The object of the Bill says the traditional courts must recognise the consensual nature of customary law. It is all about preserving tradition, but the CGE feels we should not use the word preserving tradition. Traditions need to be evolving, and values that oppress women should be allowed to evolve and change. If people don’t want to be subject to traditional law, that is their constitutional right and it must be respected. That has been included in the objects of the [Act]. The objects of the traditional law must protect harmony, co-existence and peace.

The Guiding Principles can be the road map of the Bill once it is promulgated. In 3.1 of the Guiding Principles it says that traditional law must be aligned to the Constitution. If any practices in traditional law disregard the rights of any person, for example a woman or a child, it is inconsistent with the Constitution and the conduct of the traditional court must be challenged.

Clause 3, sub-clause 2 says that in the application of this Act the following should be recognised and taken into account: the constitutional imperative that traditional courts, tribunal or forums, when interpreting the Bill of Rights, must promote the values that underly the values of a democratic society based on human dignity, equality and freedom, and in interpreting any law or in developing the common law or customary law must promote the spirit, purport and object of the Bill of Rights.

Sub-clause 2 goes on to speak of the systemic unfair discrimination and inequality that are contrary to constitutional values or that have the propensity of precluding meaningful and voluntary participation in traditional court proceedings by any person in the group. For example, if the traditional court wants to exclude somebody who is from the LGBTI community they cannot do it. If that person wants to be subject to that traditional court they have every right to do so. It can be taken to the High Court, and the High Court will definitely set this aside.

What this Bill is saying is that nobody can be excluded because you cannot discriminate against anybody on the grounds of being LGBTI, or of being a woman, because this Bill will now allow the traditional court’s decision [to be taken] on review or to the High Court, and there will be sanctions. The sanction will be that if you exclude that LGBTI person, or that woman, the case will have to be re-heard or that decision set aside.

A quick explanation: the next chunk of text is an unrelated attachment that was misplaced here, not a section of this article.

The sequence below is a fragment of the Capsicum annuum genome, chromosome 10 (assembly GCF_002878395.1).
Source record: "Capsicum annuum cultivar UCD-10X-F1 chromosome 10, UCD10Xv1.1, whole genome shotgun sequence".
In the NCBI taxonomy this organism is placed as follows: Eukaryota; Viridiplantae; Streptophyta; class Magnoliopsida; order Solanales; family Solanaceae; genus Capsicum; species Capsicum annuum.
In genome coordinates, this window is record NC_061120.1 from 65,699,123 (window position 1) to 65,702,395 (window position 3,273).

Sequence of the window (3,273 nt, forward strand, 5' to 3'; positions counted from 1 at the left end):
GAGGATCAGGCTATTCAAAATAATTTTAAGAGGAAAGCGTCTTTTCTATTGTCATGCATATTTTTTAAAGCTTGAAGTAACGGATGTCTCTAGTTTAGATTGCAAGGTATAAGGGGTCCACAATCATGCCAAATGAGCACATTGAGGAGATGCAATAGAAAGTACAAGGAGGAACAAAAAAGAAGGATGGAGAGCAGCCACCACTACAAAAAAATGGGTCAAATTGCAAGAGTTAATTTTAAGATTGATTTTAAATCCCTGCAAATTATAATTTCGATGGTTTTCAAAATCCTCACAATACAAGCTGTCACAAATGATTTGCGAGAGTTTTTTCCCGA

If the traditional court said “I don’t want to hear you”, the High Court will have to say you have to hear this person. Or, if the traditional court went ahead and heard that person and ruled against that person just to punish them for nothing, the High Court will say the decision is wrong, that person is found not guilty. The power of the High Court is that they can intervene and review. That is the protective mechanism in this Bill.

There are various protective mechanisms that align the traditional court to the Constitution. The guiding principles align the Traditional Courts Bill to the Bill of Rights, and do it very well. So no one can be discriminated against, especially women.

We have found that traditional courts may be placed near ancestral ground, and that can be done purposefully because women are not allowed near those ancestral grounds. Women cannot come and the hearing will be heard in their absence, including a woman who might be the aggrieved party. By that conduct they exclude the woman. That traditional leader can then go to the High Court and say we had the hearing and the woman was told to present herself but that woman is not allowed in that area. What protection does she have in terms of the Traditional Courts Bill? The Bill says if the decision is given in the person’s absence, that decision can be reviewed and set aside.

If they try to play this trick on the woman, their decision will be set aside. All she needs to do is take it on review to a high court.”

From the recordings of the Parliamentary Monitoring Group

Last modified on Tuesday, 27 March 2018 19:46